“Remember the Sabbath day, to keep it holy.” Exodus 20:8
Let’s not dictate Sabbath observance today. The point of the Sabbath is a dress rehearsal for a future eternity of glad rest in God. So, for now, every one of us can work out the details personally. But in our frantic modern world, the Sabbath offers wisdom that has lasted since the beginning (Genesis 2:2-3). It is not written on our calendars as much as we are built into its calendar. It seems to be part of the God-created rhythm for weekly human flourishing.
If we did set apart one day each week for rejuvenation in God, we would immediately add to every year over seven weeks of vacation. And not for doing nothing but for worship, for friends, for mercy, for an afternoon nap, for reading and thinking, for lingering around the dinner table and sharing good jokes and tender words and personal prayers.
How else can we find quietness of heart in today’s world? If anyone has a more biblical (and more immediately beneficial) place to begin, I’m open. But raising hermeneutical objections to the Sabbath principle doesn’t in itself actually help any of us.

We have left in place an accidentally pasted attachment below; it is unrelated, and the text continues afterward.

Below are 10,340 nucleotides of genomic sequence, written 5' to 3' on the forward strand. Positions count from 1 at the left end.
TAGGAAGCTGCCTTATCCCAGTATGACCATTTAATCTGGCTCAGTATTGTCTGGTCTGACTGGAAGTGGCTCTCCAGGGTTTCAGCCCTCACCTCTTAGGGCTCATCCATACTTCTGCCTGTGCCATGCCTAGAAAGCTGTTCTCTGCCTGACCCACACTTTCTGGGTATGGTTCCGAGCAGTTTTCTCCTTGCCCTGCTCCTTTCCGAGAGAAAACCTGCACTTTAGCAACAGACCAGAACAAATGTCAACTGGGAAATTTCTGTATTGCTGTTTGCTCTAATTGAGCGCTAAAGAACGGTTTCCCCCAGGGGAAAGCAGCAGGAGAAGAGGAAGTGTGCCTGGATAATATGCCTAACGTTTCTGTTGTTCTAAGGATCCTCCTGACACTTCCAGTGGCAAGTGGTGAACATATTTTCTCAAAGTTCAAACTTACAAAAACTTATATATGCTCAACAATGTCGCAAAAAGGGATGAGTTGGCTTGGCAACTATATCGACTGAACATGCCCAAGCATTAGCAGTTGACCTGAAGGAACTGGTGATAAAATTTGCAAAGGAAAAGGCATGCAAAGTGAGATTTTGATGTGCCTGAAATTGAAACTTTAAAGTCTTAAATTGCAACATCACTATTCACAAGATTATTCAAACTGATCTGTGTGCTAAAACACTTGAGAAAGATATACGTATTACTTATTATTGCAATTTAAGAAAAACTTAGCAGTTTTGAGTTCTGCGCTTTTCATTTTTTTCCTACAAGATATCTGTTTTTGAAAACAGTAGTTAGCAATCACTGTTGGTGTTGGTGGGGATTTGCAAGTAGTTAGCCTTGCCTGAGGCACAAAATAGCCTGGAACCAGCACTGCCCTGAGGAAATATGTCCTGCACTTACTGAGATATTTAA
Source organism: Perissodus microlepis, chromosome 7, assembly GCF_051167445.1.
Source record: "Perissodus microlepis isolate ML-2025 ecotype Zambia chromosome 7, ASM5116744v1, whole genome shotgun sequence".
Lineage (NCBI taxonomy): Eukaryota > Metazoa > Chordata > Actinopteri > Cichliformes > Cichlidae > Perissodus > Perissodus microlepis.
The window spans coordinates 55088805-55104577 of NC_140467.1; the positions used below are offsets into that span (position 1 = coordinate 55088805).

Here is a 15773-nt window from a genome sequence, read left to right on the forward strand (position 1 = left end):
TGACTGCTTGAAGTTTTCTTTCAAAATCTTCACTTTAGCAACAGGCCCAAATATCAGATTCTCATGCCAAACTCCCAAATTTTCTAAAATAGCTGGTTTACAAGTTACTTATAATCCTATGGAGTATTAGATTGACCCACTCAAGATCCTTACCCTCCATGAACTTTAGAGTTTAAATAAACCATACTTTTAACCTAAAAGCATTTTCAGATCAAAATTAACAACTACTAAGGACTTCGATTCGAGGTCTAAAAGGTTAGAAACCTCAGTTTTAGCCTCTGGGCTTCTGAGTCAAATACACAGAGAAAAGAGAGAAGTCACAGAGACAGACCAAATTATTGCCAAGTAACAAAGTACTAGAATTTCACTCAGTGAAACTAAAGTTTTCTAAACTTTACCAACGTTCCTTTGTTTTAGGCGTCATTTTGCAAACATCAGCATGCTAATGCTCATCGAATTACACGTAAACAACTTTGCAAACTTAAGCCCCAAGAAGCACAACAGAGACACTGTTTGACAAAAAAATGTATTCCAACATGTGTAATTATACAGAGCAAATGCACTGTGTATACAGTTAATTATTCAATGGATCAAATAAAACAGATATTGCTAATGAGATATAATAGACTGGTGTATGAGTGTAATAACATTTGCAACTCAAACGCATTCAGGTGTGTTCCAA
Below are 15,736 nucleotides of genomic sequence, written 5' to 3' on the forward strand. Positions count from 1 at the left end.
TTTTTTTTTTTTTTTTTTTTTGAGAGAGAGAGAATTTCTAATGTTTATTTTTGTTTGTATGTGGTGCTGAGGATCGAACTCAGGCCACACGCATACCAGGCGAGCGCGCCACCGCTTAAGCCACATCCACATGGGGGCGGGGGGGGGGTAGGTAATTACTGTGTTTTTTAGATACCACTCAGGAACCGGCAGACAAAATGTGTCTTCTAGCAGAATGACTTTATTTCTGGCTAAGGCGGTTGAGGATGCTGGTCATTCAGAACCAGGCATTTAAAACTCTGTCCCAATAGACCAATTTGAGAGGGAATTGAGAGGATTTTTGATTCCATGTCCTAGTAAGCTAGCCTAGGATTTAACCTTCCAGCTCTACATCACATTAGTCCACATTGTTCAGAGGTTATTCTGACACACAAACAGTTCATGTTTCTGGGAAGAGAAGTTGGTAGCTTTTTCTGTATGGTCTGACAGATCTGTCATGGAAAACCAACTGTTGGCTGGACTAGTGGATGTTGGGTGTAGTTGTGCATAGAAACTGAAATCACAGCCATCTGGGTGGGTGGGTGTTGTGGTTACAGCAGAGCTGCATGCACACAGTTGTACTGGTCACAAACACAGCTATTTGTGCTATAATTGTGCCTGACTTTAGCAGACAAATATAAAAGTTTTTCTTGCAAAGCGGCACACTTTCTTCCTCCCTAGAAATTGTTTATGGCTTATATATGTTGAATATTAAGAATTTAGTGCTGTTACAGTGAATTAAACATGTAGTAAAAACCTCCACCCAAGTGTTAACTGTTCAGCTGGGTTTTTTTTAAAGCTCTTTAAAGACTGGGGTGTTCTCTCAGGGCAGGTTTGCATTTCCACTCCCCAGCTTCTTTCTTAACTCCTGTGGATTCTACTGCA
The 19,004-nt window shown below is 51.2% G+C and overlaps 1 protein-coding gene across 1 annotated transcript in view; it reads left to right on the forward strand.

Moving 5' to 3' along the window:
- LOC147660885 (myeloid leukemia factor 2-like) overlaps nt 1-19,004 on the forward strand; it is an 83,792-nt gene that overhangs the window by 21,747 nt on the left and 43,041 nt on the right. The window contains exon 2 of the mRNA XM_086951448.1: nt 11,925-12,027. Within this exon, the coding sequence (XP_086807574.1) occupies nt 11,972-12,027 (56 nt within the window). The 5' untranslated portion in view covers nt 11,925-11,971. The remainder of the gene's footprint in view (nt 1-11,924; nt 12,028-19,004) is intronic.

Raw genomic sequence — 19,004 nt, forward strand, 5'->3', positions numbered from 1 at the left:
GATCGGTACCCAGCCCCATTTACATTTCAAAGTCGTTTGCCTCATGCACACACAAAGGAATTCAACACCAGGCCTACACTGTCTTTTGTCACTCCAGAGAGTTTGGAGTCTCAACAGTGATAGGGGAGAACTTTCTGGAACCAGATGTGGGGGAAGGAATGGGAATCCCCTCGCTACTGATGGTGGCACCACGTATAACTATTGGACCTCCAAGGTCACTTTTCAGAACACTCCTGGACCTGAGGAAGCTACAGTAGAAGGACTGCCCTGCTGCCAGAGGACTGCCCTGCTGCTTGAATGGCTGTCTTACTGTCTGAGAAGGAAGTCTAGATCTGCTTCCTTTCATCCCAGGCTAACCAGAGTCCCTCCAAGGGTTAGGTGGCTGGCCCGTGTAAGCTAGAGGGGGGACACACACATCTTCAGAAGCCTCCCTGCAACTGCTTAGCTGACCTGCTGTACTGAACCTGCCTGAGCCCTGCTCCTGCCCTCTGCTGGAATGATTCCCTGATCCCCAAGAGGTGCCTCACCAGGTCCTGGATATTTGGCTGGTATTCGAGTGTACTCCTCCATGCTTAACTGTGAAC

I wonder if the very concept of “the weekend” is biblical. It seems to me that “the weekend” turns Sunday into a second Saturday. Home Depot may gain, but we lose. It turns Sunday into a day to catch up on what we didn’t do Saturday or a day to ramp up for what’s ahead on Monday. It hollows out our whole week, because it marginalizes God and church and sermons and all the other vital things that happen in our lives only when we make the vital things also the central things. If we accept the concept of “the weekend,” we risk “fitting God in” rather than centering our every week around him. We risk living soul-exhausted lives, and wondering why God isn’t more real to us, why we’re grumpy.
If we want to find our way back into quietness of heart and reality with God, the first step might be simple. Bold, but simple.